But, in a larger sense, we can not dedicate -- we can not consecrate -- we can not hallow -- this ground. The brave men, living and dead, who struggled here, have consecrated it, far above our poor power to add or detract.
As I walked, I saw a young girl - perhaps five or six years old - and overheard part of the conversation she was having with her father, as he tried to explain what had happened, what it meant, why it happened... He tried.

I took one other picture while I visited:
This is from the FDNY section of the South memorial; around panel S14 if memory serves. I didn't pick a name in particular, just a spot near the middle of their section.

They went up.

I cannot imagine a more fitting epitaph.

Tipping Point

I think (hope) ebola won't get any more of a toehold than it has in the US. I suspect I'm wrong. We're going to see more cases.

If some chucklehead in ISISILEIEIO decides to weaponize a handful of True Believers and send them to a hotel in $AmericanCity for a week or two, then go forth to ... Chinatown. Little Italy. The fish markets, restaurants, supermarkets, bodegas... be friendly! Shake hands! Cough and wipe your nose and handle the fruit! ... Well kids, it's going to get right sporting in these parts. (Which Clancy novel was that? "Executive Orders", I think?)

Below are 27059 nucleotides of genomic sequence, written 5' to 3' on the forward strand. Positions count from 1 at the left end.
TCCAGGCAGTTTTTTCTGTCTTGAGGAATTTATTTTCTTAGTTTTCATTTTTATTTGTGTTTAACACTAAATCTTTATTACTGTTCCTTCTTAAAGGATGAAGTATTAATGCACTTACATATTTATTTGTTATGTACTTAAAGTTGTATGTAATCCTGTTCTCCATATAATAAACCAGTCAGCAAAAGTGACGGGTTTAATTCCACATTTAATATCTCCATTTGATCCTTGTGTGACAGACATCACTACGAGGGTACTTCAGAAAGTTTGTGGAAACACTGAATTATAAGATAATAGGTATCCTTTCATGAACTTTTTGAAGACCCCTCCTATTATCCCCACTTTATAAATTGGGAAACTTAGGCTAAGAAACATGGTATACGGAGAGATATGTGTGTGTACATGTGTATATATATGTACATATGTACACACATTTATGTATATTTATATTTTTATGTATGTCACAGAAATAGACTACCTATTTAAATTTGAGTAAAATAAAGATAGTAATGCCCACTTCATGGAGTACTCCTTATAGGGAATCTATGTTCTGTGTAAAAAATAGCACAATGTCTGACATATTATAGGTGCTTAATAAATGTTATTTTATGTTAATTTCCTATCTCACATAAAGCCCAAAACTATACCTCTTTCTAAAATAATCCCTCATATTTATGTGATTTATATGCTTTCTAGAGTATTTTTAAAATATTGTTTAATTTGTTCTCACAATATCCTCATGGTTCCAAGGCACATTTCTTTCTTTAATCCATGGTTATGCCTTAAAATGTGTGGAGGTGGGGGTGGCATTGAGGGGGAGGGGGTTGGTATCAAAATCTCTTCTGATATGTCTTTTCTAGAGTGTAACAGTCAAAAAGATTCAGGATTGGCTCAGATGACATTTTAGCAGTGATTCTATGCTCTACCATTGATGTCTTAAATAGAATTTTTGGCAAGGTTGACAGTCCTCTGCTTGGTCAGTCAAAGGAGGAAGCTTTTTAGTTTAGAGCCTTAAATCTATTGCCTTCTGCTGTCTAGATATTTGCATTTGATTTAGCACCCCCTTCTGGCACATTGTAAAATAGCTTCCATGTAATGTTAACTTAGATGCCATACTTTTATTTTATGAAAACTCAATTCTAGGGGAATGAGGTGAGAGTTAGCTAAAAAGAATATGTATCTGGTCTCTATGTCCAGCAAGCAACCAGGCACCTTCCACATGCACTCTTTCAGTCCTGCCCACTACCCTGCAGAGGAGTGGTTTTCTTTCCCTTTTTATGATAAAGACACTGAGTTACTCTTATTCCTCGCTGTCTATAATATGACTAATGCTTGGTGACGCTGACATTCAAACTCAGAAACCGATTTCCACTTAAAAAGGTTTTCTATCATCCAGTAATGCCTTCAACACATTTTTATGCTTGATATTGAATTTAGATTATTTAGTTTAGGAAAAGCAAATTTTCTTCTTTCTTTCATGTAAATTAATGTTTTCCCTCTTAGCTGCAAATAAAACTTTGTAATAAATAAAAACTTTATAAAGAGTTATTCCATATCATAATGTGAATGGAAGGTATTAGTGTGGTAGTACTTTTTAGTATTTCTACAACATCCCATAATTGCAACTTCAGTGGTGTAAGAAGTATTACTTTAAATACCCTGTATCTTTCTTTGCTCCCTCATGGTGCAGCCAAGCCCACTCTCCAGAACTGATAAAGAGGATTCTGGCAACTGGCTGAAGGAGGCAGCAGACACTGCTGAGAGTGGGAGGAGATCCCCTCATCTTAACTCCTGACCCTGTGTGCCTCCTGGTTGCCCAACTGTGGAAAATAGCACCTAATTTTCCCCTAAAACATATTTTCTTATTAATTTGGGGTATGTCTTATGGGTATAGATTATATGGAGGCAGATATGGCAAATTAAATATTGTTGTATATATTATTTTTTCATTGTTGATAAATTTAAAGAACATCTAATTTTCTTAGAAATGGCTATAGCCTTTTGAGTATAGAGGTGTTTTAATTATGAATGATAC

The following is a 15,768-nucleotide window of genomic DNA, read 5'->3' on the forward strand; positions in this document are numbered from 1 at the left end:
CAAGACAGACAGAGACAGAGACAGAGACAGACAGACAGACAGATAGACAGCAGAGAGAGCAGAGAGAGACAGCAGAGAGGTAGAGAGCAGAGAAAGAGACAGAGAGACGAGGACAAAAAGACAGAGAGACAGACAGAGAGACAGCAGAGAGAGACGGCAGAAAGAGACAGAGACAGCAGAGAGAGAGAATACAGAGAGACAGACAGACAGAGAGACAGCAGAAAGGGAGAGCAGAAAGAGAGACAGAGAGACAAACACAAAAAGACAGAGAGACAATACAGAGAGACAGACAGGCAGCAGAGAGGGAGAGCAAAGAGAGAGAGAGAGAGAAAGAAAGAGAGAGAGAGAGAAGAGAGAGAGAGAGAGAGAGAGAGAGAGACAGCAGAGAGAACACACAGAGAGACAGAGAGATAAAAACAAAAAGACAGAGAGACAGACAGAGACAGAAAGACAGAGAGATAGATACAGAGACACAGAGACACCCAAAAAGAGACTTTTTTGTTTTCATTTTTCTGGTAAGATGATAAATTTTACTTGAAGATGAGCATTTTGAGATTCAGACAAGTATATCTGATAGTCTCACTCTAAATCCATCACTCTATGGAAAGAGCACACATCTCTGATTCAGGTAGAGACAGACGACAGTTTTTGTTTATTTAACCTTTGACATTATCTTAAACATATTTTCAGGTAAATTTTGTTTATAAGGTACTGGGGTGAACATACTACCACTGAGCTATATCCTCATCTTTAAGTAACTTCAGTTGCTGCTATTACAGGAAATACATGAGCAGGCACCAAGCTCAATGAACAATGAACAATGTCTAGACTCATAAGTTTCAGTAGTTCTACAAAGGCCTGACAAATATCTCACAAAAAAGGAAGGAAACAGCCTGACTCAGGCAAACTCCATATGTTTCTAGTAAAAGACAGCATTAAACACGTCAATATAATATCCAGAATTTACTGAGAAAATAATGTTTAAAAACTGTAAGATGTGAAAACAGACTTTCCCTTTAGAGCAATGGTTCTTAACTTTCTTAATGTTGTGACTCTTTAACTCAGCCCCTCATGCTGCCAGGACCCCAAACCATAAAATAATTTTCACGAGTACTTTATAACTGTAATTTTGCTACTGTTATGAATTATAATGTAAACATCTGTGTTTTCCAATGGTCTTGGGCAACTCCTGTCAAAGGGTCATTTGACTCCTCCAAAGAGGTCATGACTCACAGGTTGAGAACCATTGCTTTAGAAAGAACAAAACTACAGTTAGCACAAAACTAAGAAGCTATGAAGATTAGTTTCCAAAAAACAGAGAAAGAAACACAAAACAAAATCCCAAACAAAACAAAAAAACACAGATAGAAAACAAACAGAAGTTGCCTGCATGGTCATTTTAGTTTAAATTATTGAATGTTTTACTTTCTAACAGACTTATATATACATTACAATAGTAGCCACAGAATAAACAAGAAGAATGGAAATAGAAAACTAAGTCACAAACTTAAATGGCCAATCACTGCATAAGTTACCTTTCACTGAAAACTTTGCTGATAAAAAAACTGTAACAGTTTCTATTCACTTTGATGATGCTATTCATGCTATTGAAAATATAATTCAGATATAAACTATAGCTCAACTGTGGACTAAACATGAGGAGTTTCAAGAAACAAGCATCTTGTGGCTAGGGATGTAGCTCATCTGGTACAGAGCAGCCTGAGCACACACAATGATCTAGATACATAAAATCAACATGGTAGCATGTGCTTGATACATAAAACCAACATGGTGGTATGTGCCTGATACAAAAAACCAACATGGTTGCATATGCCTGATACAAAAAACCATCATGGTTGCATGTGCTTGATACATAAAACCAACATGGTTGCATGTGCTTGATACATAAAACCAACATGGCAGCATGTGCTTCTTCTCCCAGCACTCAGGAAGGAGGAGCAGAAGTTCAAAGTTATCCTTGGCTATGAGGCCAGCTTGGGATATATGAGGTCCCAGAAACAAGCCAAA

I live in suburbia now. We have a bit of victuals put back for rainy days. Enough? Hard to say. How long are we really talking? A week? Three? Ten? I don't care how big your pantry is, at some point you will reach the back of it. What then? Is the outbreak burned out? Is society still standing?

It's been a while since I read "The Stand" ... but at one point in the book, King spends a few pages rattling off the people who survived Captain Tripps ... and then died for any number of other causes. Falling down a set of stairs. Malfunctioning gun. Simple murder. And on and on.

There is a definite point where Society will stop. I've seen several reports that nurses at Texas Health Presbyterian-Dallas have been calling out in record numbers ... but haven't seen links to credible sources, either.

What happens when:
- all the trash men call out? The trash piles up, vermin multiply, and spread other diseases.
- all the linemen call out? The lights go out. In early winter.
- all the cops/firemen call out?
- all the delivery drivers/over-the-road truckers?